The Rise of the Tall Building

by Tom F. Peters, 610 N. Aurora St., Ithaca, NY 14850,

Serial Information: Civil Engineering—ASCE, 1986, Vol. 56, Issue 11, Pg. 46-49

Document Type: Feature article


The development of the high-rise frame in the U.S. was the result of a collision of many factors. The destruction of Chicago in the great fire of 1871 was one major factor in the start of the tall building. Many former engineering officers from the Civil War armies made their way to Chicago in the late 1860s and '70s, providing the redevelopers with a large pool of ideas. In New York, iron founders furthered the development of iron structures. New York was also the scene of the first elevators, which made practical tall structures. Reliable ventilation, heating and foundations also added to the rise of the tall building. Today, the space frame, an idea originally developed for aircraft hangars may change the shape of tomorrow's high-rise.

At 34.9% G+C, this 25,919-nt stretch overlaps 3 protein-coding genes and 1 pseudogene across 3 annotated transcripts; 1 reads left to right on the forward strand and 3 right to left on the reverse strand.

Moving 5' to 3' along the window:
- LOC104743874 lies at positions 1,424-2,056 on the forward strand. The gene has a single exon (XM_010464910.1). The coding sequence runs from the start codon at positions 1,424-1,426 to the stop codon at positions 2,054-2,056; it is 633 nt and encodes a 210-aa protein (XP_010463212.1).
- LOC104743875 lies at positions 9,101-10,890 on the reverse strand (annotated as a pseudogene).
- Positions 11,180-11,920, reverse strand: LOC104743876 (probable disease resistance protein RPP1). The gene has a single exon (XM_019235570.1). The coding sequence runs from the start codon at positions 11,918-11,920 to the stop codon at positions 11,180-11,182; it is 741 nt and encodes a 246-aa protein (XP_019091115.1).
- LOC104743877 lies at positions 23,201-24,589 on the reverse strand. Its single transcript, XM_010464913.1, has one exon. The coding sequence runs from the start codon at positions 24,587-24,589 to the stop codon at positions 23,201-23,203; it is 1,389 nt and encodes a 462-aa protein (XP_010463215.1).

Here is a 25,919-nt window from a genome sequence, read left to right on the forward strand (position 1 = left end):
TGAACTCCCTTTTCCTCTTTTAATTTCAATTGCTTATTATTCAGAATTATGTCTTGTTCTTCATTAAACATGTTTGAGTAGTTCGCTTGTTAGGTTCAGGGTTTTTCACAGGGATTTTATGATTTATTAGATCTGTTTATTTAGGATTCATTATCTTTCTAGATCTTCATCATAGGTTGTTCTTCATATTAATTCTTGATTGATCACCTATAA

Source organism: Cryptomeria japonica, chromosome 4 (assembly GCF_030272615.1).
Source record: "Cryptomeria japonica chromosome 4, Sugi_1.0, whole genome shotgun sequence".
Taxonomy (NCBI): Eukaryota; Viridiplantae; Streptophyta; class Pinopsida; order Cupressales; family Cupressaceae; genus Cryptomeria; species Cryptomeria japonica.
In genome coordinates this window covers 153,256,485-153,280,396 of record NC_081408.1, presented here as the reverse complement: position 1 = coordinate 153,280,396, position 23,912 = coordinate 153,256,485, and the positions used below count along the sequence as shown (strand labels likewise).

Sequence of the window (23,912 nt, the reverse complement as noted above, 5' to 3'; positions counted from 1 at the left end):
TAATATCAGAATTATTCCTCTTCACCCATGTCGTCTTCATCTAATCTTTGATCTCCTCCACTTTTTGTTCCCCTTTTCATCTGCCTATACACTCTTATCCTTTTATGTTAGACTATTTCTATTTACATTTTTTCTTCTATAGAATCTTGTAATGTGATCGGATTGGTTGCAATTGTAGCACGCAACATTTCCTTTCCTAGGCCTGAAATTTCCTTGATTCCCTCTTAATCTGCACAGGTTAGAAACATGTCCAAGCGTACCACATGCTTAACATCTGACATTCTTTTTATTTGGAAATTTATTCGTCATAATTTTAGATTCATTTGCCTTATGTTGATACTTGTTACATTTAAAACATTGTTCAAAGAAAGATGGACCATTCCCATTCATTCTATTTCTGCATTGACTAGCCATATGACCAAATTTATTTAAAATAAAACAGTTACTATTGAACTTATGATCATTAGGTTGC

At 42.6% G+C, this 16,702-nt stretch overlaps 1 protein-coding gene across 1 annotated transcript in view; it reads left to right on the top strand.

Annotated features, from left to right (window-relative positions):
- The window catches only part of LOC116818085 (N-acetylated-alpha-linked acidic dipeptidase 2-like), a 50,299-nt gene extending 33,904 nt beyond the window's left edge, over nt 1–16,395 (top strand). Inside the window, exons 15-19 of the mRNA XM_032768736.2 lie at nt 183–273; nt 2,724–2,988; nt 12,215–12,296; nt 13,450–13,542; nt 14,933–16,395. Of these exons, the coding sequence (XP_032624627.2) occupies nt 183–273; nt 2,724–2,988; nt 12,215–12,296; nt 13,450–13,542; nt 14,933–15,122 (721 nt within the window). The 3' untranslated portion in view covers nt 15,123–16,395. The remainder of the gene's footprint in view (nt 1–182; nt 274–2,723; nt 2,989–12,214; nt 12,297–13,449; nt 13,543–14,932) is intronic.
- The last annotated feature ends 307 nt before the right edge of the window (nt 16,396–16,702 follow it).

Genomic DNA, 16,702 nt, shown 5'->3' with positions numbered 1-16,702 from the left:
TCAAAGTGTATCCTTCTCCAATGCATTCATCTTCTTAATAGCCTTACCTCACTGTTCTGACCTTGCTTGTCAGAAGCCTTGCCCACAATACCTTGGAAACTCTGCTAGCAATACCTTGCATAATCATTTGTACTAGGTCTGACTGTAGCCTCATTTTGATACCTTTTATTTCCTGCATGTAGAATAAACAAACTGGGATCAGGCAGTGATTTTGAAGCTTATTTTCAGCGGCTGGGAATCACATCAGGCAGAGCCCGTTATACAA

Subject Headings: High-rise buildings | Space frames | Iron (material) | HVAC | Fires | Architectural engineering | Elevators | Foundations | United States | Chicago | Illinois | New York

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